Articles | Volume 19, issue 12
Research article
20 Dec 2023
Research article |  | 20 Dec 2023

Warming drove the expansion of marine anoxia in the equatorial Atlantic during the Cenomanian leading up to Oceanic Anoxic Event 2

Mohd Al Farid Abraham, Bernhard David A. Naafs, Vittoria Lauretano, Fotis Sgouridis, and Richard D. Pancost

Related authors

Dynamic environment but no temperature change since the late Paleogene at Lühe Basin (Yunnan, China)
Caitlyn R. Witkowski, Vittoria Lauretano, Alex Farnsworth, Shufeng Li, Shi-Hu Li, Jan Peter Mayser, B. David A. Naafs, Robert A. Spicer, Tao Su, He Tang, Zhe-Kun Zhou, Paul J. Valdes, and Richard D. Pancost
EGUsphere,,, 2023
Preprint archived
Short summary
Late Paleocene CO2 drawdown, climatic cooling and terrestrial denudation in the southwest Pacific
Christopher J. Hollis, Sebastian Naeher, Christopher D. Clowes, B. David A. Naafs, Richard D. Pancost, Kyle W. R. Taylor, Jenny Dahl, Xun Li, G. Todd Ventura, and Richard Sykes
Clim. Past, 18, 1295–1320,,, 2022
Short summary
New insights into large-scale trends of apparent organic matter reactivity in marine sediments and patterns of benthic carbon transformation
Felipe S. Freitas, Philip A. Pika, Sabine Kasten, Bo B. Jørgensen, Jens Rassmann, Christophe Rabouille, Shaun Thomas, Henrik Sass, Richard D. Pancost, and Sandra Arndt
Biogeosciences, 18, 4651–4679,,, 2021
Short summary
Global mean surface temperature and climate sensitivity of the early Eocene Climatic Optimum (EECO), Paleocene–Eocene Thermal Maximum (PETM), and latest Paleocene
Gordon N. Inglis, Fran Bragg, Natalie J. Burls, Margot J. Cramwinckel, David Evans, Gavin L. Foster, Matthew Huber, Daniel J. Lunt, Nicholas Siler, Sebastian Steinig, Jessica E. Tierney, Richard Wilkinson, Eleni Anagnostou, Agatha M. de Boer, Tom Dunkley Jones, Kirsty M. Edgar, Christopher J. Hollis, David K. Hutchinson, and Richard D. Pancost
Clim. Past, 16, 1953–1968,,, 2020
Short summary
Changes in the high-latitude Southern Hemisphere through the Eocene–Oligocene transition: a model–data comparison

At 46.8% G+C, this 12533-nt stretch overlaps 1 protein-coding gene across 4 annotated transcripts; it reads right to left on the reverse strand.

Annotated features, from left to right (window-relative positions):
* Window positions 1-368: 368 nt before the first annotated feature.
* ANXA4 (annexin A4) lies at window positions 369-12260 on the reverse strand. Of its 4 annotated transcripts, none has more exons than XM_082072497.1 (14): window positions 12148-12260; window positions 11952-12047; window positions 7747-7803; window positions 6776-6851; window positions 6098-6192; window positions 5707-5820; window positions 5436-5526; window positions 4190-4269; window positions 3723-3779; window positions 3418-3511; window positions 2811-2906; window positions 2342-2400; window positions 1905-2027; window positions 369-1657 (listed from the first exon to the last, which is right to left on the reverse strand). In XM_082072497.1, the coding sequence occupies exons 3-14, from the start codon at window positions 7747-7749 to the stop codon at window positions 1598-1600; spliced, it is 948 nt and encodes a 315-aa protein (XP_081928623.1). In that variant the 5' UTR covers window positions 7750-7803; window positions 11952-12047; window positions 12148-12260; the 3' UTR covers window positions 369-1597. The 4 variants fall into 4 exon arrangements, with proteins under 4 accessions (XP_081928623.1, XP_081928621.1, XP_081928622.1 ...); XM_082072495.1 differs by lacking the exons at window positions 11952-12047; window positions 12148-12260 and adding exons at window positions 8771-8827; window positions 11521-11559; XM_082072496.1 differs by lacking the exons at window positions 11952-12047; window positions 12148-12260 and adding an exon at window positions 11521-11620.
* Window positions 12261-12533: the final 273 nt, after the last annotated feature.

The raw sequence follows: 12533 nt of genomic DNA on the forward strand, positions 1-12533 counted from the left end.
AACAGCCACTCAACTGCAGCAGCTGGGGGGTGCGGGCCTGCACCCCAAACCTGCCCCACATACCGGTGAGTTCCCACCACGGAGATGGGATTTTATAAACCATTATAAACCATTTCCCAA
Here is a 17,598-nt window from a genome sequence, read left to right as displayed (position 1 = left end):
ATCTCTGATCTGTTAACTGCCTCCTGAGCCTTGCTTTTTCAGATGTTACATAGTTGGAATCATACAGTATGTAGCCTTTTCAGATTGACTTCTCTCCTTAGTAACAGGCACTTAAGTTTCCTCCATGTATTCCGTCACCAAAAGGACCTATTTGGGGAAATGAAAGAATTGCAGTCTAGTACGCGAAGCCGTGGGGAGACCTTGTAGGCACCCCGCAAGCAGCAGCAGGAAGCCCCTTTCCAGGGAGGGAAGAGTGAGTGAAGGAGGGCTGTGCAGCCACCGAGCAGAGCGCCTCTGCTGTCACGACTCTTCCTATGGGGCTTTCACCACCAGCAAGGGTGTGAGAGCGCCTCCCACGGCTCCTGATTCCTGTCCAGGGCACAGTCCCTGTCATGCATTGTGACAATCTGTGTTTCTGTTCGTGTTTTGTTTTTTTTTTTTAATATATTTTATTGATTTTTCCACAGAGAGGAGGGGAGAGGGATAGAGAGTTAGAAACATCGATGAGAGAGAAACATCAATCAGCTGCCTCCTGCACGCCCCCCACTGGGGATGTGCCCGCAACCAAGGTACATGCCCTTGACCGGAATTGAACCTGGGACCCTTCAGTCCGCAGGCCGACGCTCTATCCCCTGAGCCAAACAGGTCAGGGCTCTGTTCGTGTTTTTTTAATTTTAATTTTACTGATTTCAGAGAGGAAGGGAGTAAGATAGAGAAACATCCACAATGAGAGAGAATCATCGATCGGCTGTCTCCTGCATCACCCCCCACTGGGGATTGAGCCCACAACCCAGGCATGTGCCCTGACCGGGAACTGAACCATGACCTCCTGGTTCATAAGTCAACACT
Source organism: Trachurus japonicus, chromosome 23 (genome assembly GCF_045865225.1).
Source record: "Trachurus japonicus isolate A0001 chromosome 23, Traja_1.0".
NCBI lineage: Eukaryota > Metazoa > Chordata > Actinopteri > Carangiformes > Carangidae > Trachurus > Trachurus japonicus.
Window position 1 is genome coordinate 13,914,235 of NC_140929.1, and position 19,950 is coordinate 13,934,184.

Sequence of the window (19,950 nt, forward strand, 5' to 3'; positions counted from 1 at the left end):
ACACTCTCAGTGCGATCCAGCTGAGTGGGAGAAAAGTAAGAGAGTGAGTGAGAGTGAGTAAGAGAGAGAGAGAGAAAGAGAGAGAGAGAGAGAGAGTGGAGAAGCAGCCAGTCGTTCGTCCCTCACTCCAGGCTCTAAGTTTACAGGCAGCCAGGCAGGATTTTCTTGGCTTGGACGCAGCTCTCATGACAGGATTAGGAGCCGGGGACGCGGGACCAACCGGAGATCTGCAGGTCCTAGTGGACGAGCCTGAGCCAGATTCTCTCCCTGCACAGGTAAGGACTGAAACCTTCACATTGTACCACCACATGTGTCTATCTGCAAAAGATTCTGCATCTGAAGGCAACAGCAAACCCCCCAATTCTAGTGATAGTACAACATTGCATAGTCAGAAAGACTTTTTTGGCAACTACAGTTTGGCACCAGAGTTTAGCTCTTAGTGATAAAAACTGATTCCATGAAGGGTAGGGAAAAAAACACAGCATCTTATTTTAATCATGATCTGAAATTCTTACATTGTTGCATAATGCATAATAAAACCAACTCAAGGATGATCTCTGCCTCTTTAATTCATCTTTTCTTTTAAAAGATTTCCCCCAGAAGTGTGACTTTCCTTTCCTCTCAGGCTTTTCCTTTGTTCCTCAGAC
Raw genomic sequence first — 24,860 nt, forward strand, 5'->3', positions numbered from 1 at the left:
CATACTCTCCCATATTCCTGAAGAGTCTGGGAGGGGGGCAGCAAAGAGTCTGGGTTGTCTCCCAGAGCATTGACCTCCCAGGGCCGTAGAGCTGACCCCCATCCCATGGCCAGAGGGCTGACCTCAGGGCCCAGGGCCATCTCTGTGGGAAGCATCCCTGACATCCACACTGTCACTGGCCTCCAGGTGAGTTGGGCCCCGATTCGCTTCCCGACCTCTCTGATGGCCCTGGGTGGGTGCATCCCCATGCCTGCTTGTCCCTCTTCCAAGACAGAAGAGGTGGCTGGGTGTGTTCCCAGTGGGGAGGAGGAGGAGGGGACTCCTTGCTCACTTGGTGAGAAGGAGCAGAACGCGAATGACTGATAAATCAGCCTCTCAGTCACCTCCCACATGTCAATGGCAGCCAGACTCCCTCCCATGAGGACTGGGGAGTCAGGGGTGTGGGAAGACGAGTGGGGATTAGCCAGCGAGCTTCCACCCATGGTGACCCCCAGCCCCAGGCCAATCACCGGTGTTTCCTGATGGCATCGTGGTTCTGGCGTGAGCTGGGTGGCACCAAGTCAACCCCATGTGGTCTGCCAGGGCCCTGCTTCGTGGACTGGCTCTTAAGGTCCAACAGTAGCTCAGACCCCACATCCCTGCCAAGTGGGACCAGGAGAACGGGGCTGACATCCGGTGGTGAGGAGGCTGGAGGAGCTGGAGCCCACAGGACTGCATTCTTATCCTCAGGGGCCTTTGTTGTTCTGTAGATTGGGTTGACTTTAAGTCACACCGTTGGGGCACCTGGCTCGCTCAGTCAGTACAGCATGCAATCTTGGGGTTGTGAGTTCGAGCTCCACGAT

Alan T. Kennedy-Asser, Daniel J. Lunt, Paul J. Valdes, Jean-Baptiste Ladant, Joost Frieling, and Vittoria Lauretano
Clim. Past, 16, 555–573,,, 2020
Short summary

Related subject area

Subject: Carbon Cycle | Archive: Marine Archives | Timescale: Pre-Cenozoic
Driving mechanisms of organic carbon burial in the Early Cretaceous South Atlantic Cape Basin (DSDP Site 361)
Wolf Dummann, Sebastian Steinig, Peter Hofmann, Matthias Lenz, Stephanie Kusch, Sascha Flögel, Jens Olaf Herrle, Christian Hallmann, Janet Rethemeyer, Haino Uwe Kasper, and Thomas Wagner
Clim. Past, 17, 469–490,,, 2021
Short summary
Cretaceous oceanic anoxic events prolonged by phosphorus cycle feedbacks
Sebastian Beil, Wolfgang Kuhnt, Ann Holbourn, Florian Scholz, Julian Oxmann, Klaus Wallmann, Janne Lorenzen, Mohamed Aquit, and El Hassane Chellai
Clim. Past, 16, 757–782,,, 2020
Short summary
Dynamic climate-driven controls on the deposition of the Kimmeridge Clay Formation in the Cleveland Basin, Yorkshire, UK
Elizabeth Atar, Christian März, Andrew C. Aplin, Olaf Dellwig, Liam G. Herringshaw, Violaine Lamoureux-Var, Melanie J. Leng, Bernhard Schnetger, and Thomas Wagner
Clim. Past, 15, 1581–1601,,, 2019
Short summary
Latest Permian carbonate carbon isotope variability traces heterogeneous organic carbon accumulation and authigenic carbonate formation
Martin Schobben, Sebastiaan van de Velde, Jana Gliwa, Lucyna Leda, Dieter Korn, Ulrich Struck, Clemens Vinzenz Ullmann, Vachik Hairapetian, Abbas Ghaderi, Christoph Korte, Robert J. Newton, Simon W. Poulton, and Paul B. Wignall
Clim. Past, 13, 1635–1659,,, 2017
Short summary
Water-mass evolution in the Cretaceous Western Interior Seaway of North America and equatorial Atlantic
James S. Eldrett, Paul Dodsworth, Steven C. Bergman, Milly Wright, and Daniel Minisini
Clim. Past, 13, 855–878,,, 2017
Short summary

Cited articles

Adam, P., Schaeffer, P., and Albrecht, P.: C40 monoaromatic lycopane derivatives as indicators of the contribution of the alga Botryococcus braunii race L to the organic matter of Messel oil shale (Eocene, Germany), Org. Geochem., 37, 584–596,, 2006. 
Arthur, M. A., Schlanger, S. O., and Jenkyns, H. C.: The Cenomanian-Turonian Oceanic Anoxic Event, II. Palaeoceanographic controls on organic-matter production and preservation, Geol. Soc. Spec. Publ., 26, 401–420,, 1987. 
Arthur, M. A., Dean, W. E., and Pratt, L. M.: Geochemical and climatic effects of increased marine organic carbon burial at the Cenomanian/Turonian boundary, Nature, Nature Publishing Group, 714–717 pp.,, 1988. 
Barclay, R. S., McElwain, J. C., and Sageman, B. B.: Carbon sequestration activated by a volcanic CO2 pulse during Ocean Anoxic Event 2, Nat. Geosci., 3, 205–208,, 2010. 
Batenburg, S. J., De Vleeschouwer, D., Sprovieri, M., Hilgen, F. J., Gale, A. S., Singer, B. S., Koeberl, C., Coccioni, R., Claeys, P., and Montanari, A.: Orbital control on the timing of oceanic anoxia in the Late Cretaceous, Clim. Past, 12, 1995–2009,, 2016. 
Short summary
Oceanic Anoxic Event 2 (OAE 2), about 93.5 million years ago, is characterized by widespread deoxygenated ocean and massive burial of organic-rich sediments. Our results show that the marine deoxygenation at the equatorial Atlantic that predates the OAE 2 interval was driven by global warming and associated with the nutrient status of the site, with factors like temperature-modulated upwelling and hydrology-induced weathering contributing to enhanced nutrient delivery over various timescales.